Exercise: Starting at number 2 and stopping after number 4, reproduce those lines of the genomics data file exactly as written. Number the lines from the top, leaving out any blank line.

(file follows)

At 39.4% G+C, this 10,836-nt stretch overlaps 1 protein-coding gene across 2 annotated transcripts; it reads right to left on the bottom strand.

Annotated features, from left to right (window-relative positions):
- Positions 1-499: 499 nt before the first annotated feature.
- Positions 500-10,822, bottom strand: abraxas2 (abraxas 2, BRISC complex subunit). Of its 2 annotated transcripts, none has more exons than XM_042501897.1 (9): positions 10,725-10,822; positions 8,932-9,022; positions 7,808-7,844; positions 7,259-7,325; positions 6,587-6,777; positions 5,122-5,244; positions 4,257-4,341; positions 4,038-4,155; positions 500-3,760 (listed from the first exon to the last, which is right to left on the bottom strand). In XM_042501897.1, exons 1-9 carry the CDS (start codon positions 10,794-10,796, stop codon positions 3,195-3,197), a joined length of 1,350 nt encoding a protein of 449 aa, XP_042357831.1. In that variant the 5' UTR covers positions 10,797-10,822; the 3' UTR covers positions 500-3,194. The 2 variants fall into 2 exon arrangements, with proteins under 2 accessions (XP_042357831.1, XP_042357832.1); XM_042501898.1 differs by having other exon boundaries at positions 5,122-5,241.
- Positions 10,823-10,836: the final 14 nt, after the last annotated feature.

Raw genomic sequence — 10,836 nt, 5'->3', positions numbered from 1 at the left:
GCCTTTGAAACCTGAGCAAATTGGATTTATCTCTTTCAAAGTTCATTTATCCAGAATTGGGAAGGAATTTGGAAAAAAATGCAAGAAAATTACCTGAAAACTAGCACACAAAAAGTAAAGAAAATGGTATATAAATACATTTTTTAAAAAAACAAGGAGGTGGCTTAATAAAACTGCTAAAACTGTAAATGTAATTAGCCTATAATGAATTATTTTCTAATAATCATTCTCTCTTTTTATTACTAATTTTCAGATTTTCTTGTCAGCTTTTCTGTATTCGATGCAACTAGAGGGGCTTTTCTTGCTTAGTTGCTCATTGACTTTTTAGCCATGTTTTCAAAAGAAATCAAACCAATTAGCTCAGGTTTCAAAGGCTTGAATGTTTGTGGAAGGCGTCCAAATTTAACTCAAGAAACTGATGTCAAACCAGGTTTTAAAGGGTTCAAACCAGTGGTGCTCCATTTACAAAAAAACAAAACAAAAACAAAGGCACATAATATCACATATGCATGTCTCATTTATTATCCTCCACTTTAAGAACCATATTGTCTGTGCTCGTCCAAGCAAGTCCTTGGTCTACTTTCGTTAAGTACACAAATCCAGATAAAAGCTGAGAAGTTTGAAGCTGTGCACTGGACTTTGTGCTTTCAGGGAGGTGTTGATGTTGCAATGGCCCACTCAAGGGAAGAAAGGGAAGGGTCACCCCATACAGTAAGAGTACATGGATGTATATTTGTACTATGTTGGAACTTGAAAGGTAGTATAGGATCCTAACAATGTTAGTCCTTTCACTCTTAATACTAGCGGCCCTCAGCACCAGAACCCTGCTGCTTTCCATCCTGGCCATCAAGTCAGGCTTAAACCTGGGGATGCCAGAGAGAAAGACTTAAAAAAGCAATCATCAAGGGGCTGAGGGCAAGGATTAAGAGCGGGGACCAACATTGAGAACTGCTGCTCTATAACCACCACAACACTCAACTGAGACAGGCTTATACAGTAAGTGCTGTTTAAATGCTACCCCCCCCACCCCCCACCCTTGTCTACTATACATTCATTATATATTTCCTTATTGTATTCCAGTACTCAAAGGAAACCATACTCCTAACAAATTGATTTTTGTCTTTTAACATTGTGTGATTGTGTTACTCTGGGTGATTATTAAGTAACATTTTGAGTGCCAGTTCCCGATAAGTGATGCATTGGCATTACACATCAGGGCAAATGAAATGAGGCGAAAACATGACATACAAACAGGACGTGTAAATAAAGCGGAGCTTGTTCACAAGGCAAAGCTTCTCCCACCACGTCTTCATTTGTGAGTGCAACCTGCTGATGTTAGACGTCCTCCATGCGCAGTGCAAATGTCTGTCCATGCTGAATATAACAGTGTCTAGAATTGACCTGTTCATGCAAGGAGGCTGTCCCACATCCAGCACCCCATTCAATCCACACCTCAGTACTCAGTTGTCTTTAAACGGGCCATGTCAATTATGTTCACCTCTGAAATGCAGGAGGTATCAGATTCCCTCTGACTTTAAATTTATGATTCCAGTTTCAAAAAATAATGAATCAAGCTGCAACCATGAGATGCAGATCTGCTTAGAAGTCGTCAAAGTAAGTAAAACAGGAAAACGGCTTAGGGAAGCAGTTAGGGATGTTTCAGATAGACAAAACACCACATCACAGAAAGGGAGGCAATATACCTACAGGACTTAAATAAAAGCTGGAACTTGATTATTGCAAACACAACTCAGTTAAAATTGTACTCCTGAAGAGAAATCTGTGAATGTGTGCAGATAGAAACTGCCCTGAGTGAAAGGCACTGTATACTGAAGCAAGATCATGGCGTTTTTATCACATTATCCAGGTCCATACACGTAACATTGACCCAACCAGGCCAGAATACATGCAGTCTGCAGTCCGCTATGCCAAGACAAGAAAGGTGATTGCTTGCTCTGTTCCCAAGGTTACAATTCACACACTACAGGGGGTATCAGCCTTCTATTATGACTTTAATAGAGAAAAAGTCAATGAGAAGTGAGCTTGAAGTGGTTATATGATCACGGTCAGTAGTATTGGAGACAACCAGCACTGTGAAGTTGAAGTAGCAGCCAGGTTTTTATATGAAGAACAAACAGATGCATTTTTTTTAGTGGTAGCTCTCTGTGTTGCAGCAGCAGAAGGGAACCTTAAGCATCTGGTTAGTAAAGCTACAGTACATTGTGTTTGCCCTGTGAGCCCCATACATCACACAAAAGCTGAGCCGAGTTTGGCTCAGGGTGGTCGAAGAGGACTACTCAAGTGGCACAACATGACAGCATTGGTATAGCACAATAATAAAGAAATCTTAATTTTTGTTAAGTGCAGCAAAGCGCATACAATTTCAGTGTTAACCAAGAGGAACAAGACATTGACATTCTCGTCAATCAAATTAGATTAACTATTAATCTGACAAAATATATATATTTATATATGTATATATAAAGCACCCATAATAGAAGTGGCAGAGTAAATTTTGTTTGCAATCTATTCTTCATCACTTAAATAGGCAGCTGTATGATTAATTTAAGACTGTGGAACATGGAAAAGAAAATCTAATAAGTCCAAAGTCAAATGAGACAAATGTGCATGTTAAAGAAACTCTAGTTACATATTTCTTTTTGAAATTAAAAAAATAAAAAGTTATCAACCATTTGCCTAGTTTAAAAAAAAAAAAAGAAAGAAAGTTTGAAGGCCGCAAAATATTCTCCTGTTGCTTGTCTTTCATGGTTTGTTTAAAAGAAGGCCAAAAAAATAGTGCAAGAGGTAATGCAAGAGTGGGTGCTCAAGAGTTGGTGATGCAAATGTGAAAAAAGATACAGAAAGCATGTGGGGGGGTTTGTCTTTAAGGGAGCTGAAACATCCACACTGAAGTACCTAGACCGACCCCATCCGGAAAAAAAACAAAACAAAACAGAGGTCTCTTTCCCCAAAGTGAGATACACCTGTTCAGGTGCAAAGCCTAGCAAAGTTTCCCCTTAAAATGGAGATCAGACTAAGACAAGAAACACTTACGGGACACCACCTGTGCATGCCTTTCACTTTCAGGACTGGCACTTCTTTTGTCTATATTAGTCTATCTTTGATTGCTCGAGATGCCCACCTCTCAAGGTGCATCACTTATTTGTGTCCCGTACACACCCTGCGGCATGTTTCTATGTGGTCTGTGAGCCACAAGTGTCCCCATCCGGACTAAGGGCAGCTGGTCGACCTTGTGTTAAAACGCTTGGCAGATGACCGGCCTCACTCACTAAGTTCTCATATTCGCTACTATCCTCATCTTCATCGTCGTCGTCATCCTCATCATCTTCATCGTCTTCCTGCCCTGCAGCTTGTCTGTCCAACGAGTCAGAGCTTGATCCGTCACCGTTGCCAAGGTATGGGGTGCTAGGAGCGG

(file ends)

Annotated features, from left to right (window-relative positions):
- Positions 1-499: 499 nt before the first annotated feature.
- Positions 500-10,822, bottom strand: abraxas2 (abraxas 2, BRISC complex subunit). Of its 2 annotated transcripts, none has more exons than XM_042501897.1 (9): positions 10,725-10,822; positions 8,932-9,022; positions 7,808-7,844; positions 7,259-7,325; positions 6,587-6,777; positions 5,122-5,244; positions 4,257-4,341; positions 4,038-4,155; positions 500-3,760 (listed from the first exon to the last, which is right to left on the bottom strand). In XM_042501897.1, exons 1-9 carry the CDS (start codon positions 10,794-10,796, stop codon positions 3,195-3,197), a joined length of 1,350 nt encoding a protein of 449 aa, XP_042357831.1. In that variant the 5' UTR covers positions 10,797-10,822; the 3' UTR covers positions 500-3,194. The 2 variants fall into 2 exon arrangements, with proteins under 2 accessions (XP_042357831.1, XP_042357832.1); XM_042501898.1 differs by having other exon boundaries at positions 5,122-5,241.